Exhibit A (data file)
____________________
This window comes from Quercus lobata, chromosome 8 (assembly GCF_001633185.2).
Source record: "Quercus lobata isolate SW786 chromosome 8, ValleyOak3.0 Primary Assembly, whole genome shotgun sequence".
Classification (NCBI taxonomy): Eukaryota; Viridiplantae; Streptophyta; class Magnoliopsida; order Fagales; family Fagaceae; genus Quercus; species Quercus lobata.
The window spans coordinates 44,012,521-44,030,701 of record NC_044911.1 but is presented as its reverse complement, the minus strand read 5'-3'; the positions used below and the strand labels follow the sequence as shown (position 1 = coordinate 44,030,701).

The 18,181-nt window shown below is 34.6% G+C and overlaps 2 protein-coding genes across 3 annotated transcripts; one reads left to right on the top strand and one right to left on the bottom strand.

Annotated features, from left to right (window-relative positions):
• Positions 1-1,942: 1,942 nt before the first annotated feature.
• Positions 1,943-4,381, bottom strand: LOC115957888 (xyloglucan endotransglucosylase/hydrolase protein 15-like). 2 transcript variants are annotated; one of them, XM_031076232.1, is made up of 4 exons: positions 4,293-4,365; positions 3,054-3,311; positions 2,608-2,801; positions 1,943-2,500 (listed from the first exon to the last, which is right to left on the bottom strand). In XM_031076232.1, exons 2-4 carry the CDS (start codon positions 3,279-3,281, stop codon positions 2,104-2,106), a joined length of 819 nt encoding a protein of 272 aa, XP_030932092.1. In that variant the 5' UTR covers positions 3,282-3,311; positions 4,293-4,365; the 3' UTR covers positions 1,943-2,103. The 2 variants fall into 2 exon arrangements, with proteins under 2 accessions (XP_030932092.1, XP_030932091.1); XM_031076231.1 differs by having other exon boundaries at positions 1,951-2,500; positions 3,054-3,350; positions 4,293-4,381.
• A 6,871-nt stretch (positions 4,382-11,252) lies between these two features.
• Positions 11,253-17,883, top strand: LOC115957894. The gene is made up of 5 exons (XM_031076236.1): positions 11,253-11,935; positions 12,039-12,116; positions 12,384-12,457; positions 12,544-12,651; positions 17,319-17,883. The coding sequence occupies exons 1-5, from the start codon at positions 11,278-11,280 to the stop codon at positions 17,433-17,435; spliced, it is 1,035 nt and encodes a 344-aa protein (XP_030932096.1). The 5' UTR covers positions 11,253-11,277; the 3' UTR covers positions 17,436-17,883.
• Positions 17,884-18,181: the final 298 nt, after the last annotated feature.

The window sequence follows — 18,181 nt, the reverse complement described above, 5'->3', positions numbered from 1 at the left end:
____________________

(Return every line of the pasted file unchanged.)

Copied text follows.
This window comes from Quercus lobata, chromosome 8 (assembly GCF_001633185.2).
Source record: "Quercus lobata isolate SW786 chromosome 8, ValleyOak3.0 Primary Assembly, whole genome shotgun sequence".
Classification (NCBI taxonomy): Eukaryota; Viridiplantae; Streptophyta; class Magnoliopsida; order Fagales; family Fagaceae; genus Quercus; species Quercus lobata.
The window spans coordinates 44,012,521-44,030,701 of record NC_044911.1 but is presented as its reverse complement, the minus strand read 5'-3'; the positions used below and the strand labels follow the sequence as shown (position 1 = coordinate 44,030,701).

The 18,181-nt window shown below is 34.6% G+C and overlaps 2 protein-coding genes across 3 annotated transcripts; one reads left to right on the top strand and one right to left on the bottom strand.

Annotated features, from left to right (window-relative positions):
• Positions 1-1,942: 1,942 nt before the first annotated feature.
• Positions 1,943-4,381, bottom strand: LOC115957888 (xyloglucan endotransglucosylase/hydrolase protein 15-like). 2 transcript variants are annotated; one of them, XM_031076232.1, is made up of 4 exons: positions 4,293-4,365; positions 3,054-3,311; positions 2,608-2,801; positions 1,943-2,500 (listed from the first exon to the last, which is right to left on the bottom strand). In XM_031076232.1, exons 2-4 carry the CDS (start codon positions 3,279-3,281, stop codon positions 2,104-2,106), a joined length of 819 nt encoding a protein of 272 aa, XP_030932092.1. In that variant the 5' UTR covers positions 3,282-3,311; positions 4,293-4,365; the 3' UTR covers positions 1,943-2,103. The 2 variants fall into 2 exon arrangements, with proteins under 2 accessions (XP_030932092.1, XP_030932091.1); XM_031076231.1 differs by having other exon boundaries at positions 1,951-2,500; positions 3,054-3,350; positions 4,293-4,381.
• A 6,871-nt stretch (positions 4,382-11,252) lies between these two features.
• Positions 11,253-17,883, top strand: LOC115957894. The gene is made up of 5 exons (XM_031076236.1): positions 11,253-11,935; positions 12,039-12,116; positions 12,384-12,457; positions 12,544-12,651; positions 17,319-17,883. The coding sequence occupies exons 1-5, from the start codon at positions 11,278-11,280 to the stop codon at positions 17,433-17,435; spliced, it is 1,035 nt and encodes a 344-aa protein (XP_030932096.1). The 5' UTR covers positions 11,253-11,277; the 3' UTR covers positions 17,436-17,883.
• Positions 17,884-18,181: the final 298 nt, after the last annotated feature.

The window sequence follows — 18,181 nt, the reverse complement described above, 5'->3', positions numbered from 1 at the left end: